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Peppergirl2772 karma

Oh yes, he was brilliant. I did a few of my piano exams with my hearing aids out, putting my bare feet on the pedal part of the grand piano in the examination room to help me with dynamics.

I've heard that he supposedly memorised the sound of every key on the piano before going deaf in order to write music, but now I'm actually wondering if what he memorized were intervals and harmonies.

Peppergirl2755 karma

When I came upstairs the morning it happened, it was a Wednesday and the previous day had been totally normal. We had no warning. I had one of those iHome speaker clocks that charged your iPod and could play music or a radio station to wake you up. I had it set to max volume, on a hard rock station. It used to wake the whole house.

I only woke up 5 minutes past the time it was supposed to go off, but it had been going off the whole time and my mom knew something was up. The typical grouchy morning teen, I was pissed about sleeping in and started to bang things around as I made breakfast. I remember muttering to myself, blaming the alarm, even though I had reached over and felt it vibrating from the sheer volume of the rock music.

Mom came into the kitchen, asked me what was wrong. I told her I had slept through my alarm, then promptly burst into tears. She didn't cry, just pulled me into her arms, she told me later she knew something like that would eventually happen.

We spent the day at the hearing clinic. Having been tested twice a year since age 3, I could practically run the tests myself, and I could interpret audiograms as well. Normally, mom would just stay in the waiting room, my audiologist and I would interpret the results together, and I would tell mom what had changed.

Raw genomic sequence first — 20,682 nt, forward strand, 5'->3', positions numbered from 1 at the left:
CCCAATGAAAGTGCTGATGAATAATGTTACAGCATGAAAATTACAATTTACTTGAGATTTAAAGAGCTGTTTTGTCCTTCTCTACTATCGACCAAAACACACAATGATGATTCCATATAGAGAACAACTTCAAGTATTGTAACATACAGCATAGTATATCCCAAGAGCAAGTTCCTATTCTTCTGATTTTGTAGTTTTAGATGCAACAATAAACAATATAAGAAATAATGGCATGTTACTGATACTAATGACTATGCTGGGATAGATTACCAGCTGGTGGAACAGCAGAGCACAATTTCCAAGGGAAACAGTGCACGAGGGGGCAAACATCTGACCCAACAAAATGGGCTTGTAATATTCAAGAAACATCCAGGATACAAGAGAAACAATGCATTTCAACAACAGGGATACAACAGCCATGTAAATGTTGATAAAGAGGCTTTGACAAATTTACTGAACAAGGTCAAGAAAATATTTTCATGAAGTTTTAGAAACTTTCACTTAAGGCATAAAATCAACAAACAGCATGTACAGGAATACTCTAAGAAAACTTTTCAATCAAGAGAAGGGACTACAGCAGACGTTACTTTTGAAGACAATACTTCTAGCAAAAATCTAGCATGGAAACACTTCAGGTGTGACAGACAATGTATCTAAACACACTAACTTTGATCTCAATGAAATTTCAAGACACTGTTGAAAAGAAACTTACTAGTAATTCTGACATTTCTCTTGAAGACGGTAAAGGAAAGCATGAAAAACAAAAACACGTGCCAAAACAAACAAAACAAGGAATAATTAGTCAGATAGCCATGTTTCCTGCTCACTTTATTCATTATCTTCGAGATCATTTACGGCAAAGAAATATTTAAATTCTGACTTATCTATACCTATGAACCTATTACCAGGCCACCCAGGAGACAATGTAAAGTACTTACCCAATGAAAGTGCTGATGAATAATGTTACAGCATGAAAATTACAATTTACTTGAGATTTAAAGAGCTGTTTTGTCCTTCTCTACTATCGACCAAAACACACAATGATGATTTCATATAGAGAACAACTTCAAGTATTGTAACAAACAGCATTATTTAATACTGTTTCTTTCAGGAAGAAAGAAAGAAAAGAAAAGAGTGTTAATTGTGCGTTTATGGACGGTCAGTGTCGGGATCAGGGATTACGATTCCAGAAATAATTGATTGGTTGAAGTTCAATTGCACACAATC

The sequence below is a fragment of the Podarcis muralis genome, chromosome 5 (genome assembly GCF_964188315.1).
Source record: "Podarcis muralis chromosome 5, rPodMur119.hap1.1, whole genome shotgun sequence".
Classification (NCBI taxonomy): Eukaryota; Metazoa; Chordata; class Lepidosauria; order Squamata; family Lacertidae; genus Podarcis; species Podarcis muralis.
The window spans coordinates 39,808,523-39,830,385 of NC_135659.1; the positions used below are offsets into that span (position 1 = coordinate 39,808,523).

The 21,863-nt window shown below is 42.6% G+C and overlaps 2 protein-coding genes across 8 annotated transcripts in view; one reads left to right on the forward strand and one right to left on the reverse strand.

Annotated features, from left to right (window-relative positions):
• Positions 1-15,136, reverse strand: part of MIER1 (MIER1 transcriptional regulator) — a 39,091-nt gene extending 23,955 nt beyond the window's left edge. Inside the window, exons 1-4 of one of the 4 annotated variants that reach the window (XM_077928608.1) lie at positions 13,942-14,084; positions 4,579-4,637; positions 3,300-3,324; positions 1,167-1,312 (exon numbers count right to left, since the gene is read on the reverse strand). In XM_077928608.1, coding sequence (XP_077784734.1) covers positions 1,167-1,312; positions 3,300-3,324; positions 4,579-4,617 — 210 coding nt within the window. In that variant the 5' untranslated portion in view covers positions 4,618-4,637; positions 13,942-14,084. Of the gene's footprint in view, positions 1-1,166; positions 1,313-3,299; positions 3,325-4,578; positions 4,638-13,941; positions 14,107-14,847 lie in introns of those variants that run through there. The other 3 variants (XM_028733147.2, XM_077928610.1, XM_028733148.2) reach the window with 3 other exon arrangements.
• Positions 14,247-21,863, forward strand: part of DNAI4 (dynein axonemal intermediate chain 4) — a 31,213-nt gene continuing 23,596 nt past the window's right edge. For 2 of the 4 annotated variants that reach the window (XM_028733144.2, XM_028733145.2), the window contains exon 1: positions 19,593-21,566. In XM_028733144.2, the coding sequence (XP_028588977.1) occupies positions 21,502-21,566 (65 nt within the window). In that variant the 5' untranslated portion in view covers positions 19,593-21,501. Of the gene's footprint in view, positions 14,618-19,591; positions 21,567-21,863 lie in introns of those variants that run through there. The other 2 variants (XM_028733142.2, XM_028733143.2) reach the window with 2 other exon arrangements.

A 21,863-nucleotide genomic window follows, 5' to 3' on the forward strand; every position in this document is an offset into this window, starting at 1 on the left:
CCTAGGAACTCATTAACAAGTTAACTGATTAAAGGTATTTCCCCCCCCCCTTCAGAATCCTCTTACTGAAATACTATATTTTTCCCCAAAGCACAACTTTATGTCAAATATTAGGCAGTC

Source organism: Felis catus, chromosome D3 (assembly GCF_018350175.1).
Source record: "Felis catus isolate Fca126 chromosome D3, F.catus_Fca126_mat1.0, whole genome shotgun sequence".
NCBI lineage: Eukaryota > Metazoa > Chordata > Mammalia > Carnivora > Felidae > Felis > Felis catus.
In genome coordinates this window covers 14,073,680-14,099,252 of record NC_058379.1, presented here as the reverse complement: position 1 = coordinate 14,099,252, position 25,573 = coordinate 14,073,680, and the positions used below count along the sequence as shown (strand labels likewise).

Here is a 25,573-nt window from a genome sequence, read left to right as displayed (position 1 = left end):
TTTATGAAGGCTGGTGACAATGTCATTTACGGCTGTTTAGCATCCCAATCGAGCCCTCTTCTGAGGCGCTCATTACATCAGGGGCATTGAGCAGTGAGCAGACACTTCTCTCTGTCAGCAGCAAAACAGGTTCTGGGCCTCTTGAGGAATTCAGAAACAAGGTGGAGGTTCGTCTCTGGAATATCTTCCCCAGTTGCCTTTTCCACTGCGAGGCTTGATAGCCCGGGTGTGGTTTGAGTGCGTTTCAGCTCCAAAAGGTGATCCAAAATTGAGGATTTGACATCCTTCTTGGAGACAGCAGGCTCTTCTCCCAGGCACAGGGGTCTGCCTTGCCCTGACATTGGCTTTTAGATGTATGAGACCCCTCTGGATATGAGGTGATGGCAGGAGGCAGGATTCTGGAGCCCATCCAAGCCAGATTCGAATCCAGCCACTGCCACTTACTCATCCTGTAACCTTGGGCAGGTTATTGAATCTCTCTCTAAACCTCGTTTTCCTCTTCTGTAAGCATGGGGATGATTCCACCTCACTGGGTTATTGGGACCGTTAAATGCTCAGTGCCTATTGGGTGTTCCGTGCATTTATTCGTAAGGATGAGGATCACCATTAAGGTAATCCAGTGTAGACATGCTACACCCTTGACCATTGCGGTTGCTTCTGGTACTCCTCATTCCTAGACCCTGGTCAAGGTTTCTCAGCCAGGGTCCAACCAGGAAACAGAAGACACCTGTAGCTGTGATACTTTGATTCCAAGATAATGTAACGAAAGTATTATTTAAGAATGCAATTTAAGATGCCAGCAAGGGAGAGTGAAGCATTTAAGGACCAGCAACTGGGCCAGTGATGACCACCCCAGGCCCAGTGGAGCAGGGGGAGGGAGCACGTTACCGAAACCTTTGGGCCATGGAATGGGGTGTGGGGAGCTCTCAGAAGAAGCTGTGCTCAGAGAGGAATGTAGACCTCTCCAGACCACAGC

They called Mom into the 'mothers room', which was where they had toys for the kids while the parents discussed their child's hearing loss or aids. I don't remember much of this part but I know she cried then.

Two days later, mom attempted suicide and spent the next 6 months in the hospital. I don't know if they were connected or not. I try not to think about that.

I don't remember how my dad reacted, unfortunately. My parents were going through a falling out and he wasn't living with us at the time. He moved back in while mom was in the hospital.

Peppergirl2735 karma

I have a few friends who are blind, we discuss that very thing all the time. Does your hypothetical situation include a cochlear implant? If yes, then deaf.

If not, I'd actually rather be totally blind. Being deaf is far more an invisible disability, whereas being blind you have the white cane or Guide Dog. My visually impaired friends are sometimes more independent than I am, it seems.

Peppergirl2732 karma

She's alright, yeah. It worked out in the end, funnily enough. She was in the hospital for 6 months, got released right after my implant surgery. Once I got activated, I absolutely flourished. Mom used to say it was like watching a flower blooming, it gave her hope and joy again to see those moments of things I'd never heard before.

Peppergirl2715 karma

Ooh, as a pianist? Deaf. I've done enough ear training and sight reading that I can 'hear' what a piece should sound like just by reading the music. I've actually been told I'm a more emotional musician when I have my processor off.